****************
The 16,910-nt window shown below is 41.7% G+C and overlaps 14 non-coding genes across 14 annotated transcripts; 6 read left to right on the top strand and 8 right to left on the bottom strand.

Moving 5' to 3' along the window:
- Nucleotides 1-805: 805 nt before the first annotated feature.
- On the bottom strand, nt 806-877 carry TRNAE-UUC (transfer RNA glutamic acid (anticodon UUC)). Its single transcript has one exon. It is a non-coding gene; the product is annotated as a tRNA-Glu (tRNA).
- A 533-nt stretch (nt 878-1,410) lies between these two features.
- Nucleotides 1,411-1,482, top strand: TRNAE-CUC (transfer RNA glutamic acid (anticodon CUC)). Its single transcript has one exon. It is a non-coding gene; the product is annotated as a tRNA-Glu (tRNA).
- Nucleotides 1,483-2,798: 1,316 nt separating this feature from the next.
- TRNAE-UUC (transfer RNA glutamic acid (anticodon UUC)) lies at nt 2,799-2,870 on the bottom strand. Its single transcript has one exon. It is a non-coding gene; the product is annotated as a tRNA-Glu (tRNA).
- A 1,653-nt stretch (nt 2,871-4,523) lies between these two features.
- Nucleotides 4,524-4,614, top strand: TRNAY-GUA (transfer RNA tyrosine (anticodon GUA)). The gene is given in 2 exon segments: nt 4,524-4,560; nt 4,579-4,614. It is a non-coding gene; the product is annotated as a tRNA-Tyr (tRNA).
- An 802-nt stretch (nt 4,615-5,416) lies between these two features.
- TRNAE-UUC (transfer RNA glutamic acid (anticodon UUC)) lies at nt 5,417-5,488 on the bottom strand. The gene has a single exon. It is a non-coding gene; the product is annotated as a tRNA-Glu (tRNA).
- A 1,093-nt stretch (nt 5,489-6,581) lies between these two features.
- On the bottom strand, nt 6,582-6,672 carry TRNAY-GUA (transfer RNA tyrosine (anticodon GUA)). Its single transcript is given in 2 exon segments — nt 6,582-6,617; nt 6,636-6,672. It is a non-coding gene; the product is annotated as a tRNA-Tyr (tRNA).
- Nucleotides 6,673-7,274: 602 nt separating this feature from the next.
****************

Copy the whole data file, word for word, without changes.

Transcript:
The 16,910-nt window shown below is 41.7% G+C and overlaps 14 non-coding genes across 14 annotated transcripts; 6 read left to right on the top strand and 8 right to left on the bottom strand.

Moving 5' to 3' along the window:
- Nucleotides 1-805: 805 nt before the first annotated feature.
- On the bottom strand, nt 806-877 carry TRNAE-UUC (transfer RNA glutamic acid (anticodon UUC)). Its single transcript has one exon. It is a non-coding gene; the product is annotated as a tRNA-Glu (tRNA).
- A 533-nt stretch (nt 878-1,410) lies between these two features.
- Nucleotides 1,411-1,482, top strand: TRNAE-CUC (transfer RNA glutamic acid (anticodon CUC)). Its single transcript has one exon. It is a non-coding gene; the product is annotated as a tRNA-Glu (tRNA).
- Nucleotides 1,483-2,798: 1,316 nt separating this feature from the next.
- TRNAE-UUC (transfer RNA glutamic acid (anticodon UUC)) lies at nt 2,799-2,870 on the bottom strand. Its single transcript has one exon. It is a non-coding gene; the product is annotated as a tRNA-Glu (tRNA).
- A 1,653-nt stretch (nt 2,871-4,523) lies between these two features.
- Nucleotides 4,524-4,614, top strand: TRNAY-GUA (transfer RNA tyrosine (anticodon GUA)). The gene is given in 2 exon segments: nt 4,524-4,560; nt 4,579-4,614. It is a non-coding gene; the product is annotated as a tRNA-Tyr (tRNA).
- An 802-nt stretch (nt 4,615-5,416) lies between these two features.
- TRNAE-UUC (transfer RNA glutamic acid (anticodon UUC)) lies at nt 5,417-5,488 on the bottom strand. The gene has a single exon. It is a non-coding gene; the product is annotated as a tRNA-Glu (tRNA).
- A 1,093-nt stretch (nt 5,489-6,581) lies between these two features.
- On the bottom strand, nt 6,582-6,672 carry TRNAY-GUA (transfer RNA tyrosine (anticodon GUA)). Its single transcript is given in 2 exon segments — nt 6,582-6,617; nt 6,636-6,672. It is a non-coding gene; the product is annotated as a tRNA-Tyr (tRNA).
- Nucleotides 6,673-7,274: 602 nt separating this feature from the next.